Christmas and ASD and ADHD: Bah Humbug

While I was reading the Daily Telegraph the other day, I came across an article outlining the 10 worst things about Christmas

These included the pointless days between Christmas and New Year, Christmas pudding and all those new holiday adverts etc.

This list did not include however the changes to the timetable in schools across the country throughout the final weeks of the Autumn term. Christmas brings the pressure of having to provide a number of additional activities outside of the normal schedule including the Xmas concert and various other occasions.

While this indeed sounds like it should be fun for all children this may not be the case for all, especially for children with ASD or ADHD.

As most will be aware changes to schedule and routines and rituals can often result in anxiety and stress for students with ASD and ADHD who thrive best on consistency and continuity. As result it would only be prudent to think about planning some additional options to reduce potential problems

Here therefore are some key tips in order to survive the season of good will for students with ASD and ADHD.

Use visuals and schedules. Make sure the child knows the schedule for each day as soon as you know the plans for the final weeks of term.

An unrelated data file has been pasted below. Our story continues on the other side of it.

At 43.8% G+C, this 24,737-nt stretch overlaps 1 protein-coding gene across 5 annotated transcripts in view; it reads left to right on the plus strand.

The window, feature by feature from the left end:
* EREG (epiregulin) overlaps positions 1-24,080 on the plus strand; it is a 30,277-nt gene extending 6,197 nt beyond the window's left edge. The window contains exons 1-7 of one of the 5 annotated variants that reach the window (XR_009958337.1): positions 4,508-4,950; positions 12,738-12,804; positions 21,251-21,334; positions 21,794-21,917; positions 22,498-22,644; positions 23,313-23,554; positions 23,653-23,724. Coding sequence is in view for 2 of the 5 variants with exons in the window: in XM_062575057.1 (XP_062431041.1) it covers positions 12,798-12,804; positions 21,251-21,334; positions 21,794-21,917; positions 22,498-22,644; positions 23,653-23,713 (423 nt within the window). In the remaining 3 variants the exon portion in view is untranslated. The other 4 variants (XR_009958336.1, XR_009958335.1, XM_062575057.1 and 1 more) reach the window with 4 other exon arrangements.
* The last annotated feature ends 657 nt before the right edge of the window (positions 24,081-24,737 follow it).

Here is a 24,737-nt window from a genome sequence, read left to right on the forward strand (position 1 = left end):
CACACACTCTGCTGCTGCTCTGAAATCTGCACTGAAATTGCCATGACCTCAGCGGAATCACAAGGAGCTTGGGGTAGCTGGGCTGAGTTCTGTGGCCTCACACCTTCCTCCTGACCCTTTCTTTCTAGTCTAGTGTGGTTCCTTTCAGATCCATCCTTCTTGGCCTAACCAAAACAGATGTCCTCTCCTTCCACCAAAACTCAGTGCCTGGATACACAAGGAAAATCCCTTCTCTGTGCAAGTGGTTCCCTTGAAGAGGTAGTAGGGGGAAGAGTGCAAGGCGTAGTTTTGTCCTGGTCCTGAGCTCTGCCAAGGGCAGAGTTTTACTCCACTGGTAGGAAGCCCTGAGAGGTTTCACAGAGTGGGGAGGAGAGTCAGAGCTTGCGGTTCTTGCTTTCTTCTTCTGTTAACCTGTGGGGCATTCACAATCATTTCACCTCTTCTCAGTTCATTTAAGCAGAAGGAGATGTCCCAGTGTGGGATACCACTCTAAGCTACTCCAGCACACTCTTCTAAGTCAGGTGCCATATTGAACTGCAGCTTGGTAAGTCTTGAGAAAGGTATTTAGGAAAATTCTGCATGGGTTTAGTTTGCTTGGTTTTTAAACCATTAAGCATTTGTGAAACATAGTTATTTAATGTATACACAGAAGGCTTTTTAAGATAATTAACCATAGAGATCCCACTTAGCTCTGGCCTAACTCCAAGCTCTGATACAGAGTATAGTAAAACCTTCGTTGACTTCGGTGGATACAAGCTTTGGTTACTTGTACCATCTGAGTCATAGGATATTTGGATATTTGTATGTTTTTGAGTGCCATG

Clearly identify any changes in the daily routine and prepare the child in advance – even the slightest change can be upsetting for the child if they don’t know it is coming.

Church, concerts etc can be sensory overwhelming for some children – so maybe have them sit on the end of rows (not in the middle) and let them leave if it becomes too much. Possibly let them wear earplugs or a headset also.

Use sensory manipulative as they can be calming for children with ASD and help children with ADHD focus more effectively.

Create social stories for visits to different places outside of the school and classroom or even for the final few days of term.

Beware of sensory issues like balloons, party poppers, music, food smells and other new experiences
This list is not extensive and indeed you may want to think about a whole series of additional strategies for specific students, however it may help in the overall mind-set.

Also this not to say don’t celebrate and enjoy the season in school as many students will welcome the changes to the routine and the excitement that Christmas generates. Just be aware of the impact that the changes may have on children with ASD and ADHD.

Finally to all of you, have a very happy XMAS holiday and I look forward to being in contact with you in 2017.